Facebook’s restrictive algorithms and censorship are well known. If you’ve liked a page on Facebook and you’re depending on Facebook to show you that page’s posts, you are going to miss a lot of material. Rather than trusting your Facebook feed to provide you with the news and information you seek, get in the habit of going straight to the source.

Once upon a time, in the heyday of blogging, a lot of people made use of RSS (“really simple syndication”) feed readers or aggregators. I was one of those people. But with the rise of social media, not only blogging but RSS readers started to fade. Now seems like a perfect time to resurrect them.

A few weeks ago, I reactivated my preferred RSS reader and have been removing sites that have gone inactive, or that I’m no longer interested in following, replacing them with RSS feeds of all the outlets I like to read. Another way to do the same thing is to subscribe to email updates from the sites you read. I already struggle to manage my inbox, so I prefer an RSS reader to email subscriptions.

Here are a few articles with more tips for using RSS feed aggregators.

4. Take Control of Your Shopping

Amazon, like Facebook and Google, has for many people become a necessity of daily life. Especially as the COVID-19 shutdown made in-person shopping more inconvenient than ever, Amazon and other large, online retailers extended their reach even further.

As a result, other retailers have suffered to the point of extinction. The absence of competition is not good for anyone except the monolith, and consumers would all do well to take steps to encourage more of it, both locally and online.

While it might not be logistically or economically possible to entirely deny ourselves the benefits of shopping at Amazon (here’s one household that did it), we should try to shop elsewhere when we can. You might be surprised to discover that sometimes you can even get a better deal than Amazon offers.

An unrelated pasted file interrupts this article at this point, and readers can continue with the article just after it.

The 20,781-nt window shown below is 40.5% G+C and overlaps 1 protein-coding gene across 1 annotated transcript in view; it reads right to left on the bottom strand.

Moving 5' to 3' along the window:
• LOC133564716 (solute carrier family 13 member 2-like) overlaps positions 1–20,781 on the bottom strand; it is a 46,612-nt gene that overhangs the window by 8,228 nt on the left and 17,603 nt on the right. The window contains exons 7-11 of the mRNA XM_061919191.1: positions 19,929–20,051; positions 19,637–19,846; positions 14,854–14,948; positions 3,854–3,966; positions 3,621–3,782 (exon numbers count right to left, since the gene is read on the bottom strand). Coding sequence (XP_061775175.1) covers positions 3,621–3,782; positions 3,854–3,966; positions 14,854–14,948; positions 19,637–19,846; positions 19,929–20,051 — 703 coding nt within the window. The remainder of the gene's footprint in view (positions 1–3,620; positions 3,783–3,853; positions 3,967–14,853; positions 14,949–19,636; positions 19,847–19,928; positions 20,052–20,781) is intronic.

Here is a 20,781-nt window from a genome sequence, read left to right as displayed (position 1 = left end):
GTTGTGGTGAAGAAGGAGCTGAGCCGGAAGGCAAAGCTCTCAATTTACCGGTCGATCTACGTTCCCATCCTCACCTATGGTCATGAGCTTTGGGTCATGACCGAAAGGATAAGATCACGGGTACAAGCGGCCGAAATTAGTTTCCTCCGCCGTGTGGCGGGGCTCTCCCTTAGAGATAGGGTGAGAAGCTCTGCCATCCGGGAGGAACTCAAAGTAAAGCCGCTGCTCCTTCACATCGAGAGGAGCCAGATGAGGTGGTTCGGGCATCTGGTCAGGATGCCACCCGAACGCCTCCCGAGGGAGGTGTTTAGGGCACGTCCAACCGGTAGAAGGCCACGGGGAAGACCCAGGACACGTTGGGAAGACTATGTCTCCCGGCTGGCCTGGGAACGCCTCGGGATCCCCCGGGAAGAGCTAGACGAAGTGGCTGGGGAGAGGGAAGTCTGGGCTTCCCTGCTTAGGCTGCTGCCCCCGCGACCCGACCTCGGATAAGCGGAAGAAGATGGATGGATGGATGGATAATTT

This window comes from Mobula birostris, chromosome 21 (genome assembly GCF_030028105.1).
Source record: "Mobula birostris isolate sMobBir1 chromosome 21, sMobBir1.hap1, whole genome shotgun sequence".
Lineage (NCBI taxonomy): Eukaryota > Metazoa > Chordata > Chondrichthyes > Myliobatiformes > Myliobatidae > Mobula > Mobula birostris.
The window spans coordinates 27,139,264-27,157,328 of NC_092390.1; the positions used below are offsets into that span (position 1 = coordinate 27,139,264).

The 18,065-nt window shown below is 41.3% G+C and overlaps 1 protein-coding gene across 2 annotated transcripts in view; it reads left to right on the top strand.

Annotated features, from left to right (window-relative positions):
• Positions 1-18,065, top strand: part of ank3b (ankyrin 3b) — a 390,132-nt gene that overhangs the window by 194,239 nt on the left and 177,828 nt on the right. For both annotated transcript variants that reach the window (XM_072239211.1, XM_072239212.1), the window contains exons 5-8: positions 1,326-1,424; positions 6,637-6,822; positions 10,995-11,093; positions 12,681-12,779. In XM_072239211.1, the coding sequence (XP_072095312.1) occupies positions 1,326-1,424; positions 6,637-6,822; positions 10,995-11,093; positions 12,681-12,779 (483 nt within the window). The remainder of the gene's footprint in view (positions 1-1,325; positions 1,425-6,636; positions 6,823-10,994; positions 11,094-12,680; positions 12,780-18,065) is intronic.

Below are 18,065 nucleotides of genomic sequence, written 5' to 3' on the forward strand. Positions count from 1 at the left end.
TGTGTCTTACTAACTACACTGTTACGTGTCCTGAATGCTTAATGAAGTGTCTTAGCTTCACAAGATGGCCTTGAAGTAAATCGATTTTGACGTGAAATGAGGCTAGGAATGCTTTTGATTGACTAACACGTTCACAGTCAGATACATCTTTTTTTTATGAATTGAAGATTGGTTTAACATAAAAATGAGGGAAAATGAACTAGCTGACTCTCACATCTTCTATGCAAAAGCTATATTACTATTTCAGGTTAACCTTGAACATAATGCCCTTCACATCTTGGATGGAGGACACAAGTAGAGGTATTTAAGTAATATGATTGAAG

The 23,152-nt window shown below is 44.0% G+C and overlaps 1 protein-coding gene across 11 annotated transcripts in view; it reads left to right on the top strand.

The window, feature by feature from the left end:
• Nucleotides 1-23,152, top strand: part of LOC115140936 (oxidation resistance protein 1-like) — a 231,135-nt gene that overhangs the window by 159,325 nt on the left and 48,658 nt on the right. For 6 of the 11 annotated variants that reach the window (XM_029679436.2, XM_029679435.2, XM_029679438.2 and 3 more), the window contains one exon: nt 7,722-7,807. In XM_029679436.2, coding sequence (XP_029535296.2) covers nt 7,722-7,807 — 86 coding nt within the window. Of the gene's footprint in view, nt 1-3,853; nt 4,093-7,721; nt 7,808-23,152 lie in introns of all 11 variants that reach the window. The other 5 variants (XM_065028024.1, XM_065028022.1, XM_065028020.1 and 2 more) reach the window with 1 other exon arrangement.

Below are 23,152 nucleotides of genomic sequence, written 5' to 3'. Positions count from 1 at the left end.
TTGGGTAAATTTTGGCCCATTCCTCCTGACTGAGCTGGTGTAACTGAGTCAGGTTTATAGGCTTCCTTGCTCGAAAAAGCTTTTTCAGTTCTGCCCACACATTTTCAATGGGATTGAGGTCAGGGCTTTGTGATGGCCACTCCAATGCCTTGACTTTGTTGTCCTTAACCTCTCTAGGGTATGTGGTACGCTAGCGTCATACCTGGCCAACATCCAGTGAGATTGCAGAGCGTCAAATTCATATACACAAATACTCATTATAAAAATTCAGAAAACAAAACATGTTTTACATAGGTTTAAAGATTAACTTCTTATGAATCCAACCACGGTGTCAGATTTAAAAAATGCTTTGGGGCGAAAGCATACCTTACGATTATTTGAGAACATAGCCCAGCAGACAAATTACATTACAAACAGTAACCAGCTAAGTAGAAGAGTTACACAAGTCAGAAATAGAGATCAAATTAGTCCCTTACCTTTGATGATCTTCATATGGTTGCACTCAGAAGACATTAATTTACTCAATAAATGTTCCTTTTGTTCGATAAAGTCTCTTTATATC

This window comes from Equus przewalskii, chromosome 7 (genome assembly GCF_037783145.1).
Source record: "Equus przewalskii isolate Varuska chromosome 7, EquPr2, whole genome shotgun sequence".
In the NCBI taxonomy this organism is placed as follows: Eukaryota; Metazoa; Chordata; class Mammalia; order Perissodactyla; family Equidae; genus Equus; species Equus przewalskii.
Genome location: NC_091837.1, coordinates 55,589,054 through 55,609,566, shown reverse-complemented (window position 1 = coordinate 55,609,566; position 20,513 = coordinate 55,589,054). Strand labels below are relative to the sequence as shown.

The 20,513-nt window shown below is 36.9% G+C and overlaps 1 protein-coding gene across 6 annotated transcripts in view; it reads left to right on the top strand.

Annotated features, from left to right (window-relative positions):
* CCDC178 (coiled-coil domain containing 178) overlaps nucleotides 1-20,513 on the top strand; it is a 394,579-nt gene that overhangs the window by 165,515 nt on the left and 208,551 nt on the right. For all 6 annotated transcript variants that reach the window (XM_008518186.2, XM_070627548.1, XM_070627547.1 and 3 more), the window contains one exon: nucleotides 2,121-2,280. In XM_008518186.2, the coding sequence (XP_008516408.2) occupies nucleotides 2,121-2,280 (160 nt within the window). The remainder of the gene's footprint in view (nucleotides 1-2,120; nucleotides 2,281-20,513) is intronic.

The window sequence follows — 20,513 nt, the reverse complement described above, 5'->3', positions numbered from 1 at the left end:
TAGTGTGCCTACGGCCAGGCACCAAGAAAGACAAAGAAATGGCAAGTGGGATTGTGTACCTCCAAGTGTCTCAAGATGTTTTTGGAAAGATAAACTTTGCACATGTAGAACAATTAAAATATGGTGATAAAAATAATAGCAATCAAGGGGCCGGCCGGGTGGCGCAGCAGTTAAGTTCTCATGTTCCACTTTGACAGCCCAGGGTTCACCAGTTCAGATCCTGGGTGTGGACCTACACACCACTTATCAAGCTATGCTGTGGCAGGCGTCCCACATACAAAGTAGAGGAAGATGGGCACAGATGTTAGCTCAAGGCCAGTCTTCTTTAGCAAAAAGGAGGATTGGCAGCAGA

My husband and I are fond of a particular brand of coffee pod that is not available in the brick-and-mortar stores we frequent. We used to get it regularly shipped from Amazon until we noticed the price inching up. A simple internet search turned up the same product elsewhere for a lower price, including free shipping. That is one less product we are buying from Amazon. We will be looking for more.

By the way, as of this writing, even though Amazon banned Ryan Anderson’s book, “When Harry Became Sally,” you can still purchase it at Barnes and Noble. For $25 per year, you can also purchase a Barnes and Noble membership that includes free shipping with no minimum purchase plus 10 percent off all in-store purchases. Better yet, consider shopping for books through Bookshop.org, which connects online shoppers with independent local booksellers.

5. Take Control of Your Digital Life

The less we all make use of digital means of getting through the day, the more we deprive Big Tech of its bread and butter and enrich our non-digital lives. Even as we attempt to diversify our personal digital footprints, we should seek to move those footprints, as much as possible, into physical contexts.

Instead of buying from online retailers, rediscover the small businesses (if they survived 2020) in your midst. Instead of hanging out for another half hour in your favorite Facebook group, go outside and take a walk and, if you meet a neighbor, say hello.

Instead of sending an email or Facebook message, place a voice call or write a letter. Both you and your recipient will be blessed. And instead of adding another website to your RSS reader, consider subscribing to a print publication (a few do still exist!) and reading it instead of your phone over your morning coffee.

We have, all of us, created a Big Tech monster. Actually, we’ve created a small army of monsters, and their names are Facebook, Twitter, Google, Microsoft and Amazon. Over the last year, they have only gotten bigger, fatter and hungrier. Reducing their power over our lives is not going to be easy, but a good place to begin is to put them on a diet.

Cheryl Magness is managing editor of Reporter, the official web magazine of The Lutheran Church--Missouri Synod. She writes regularly on issues of faith, family and culture. The opinions expressed here are her own.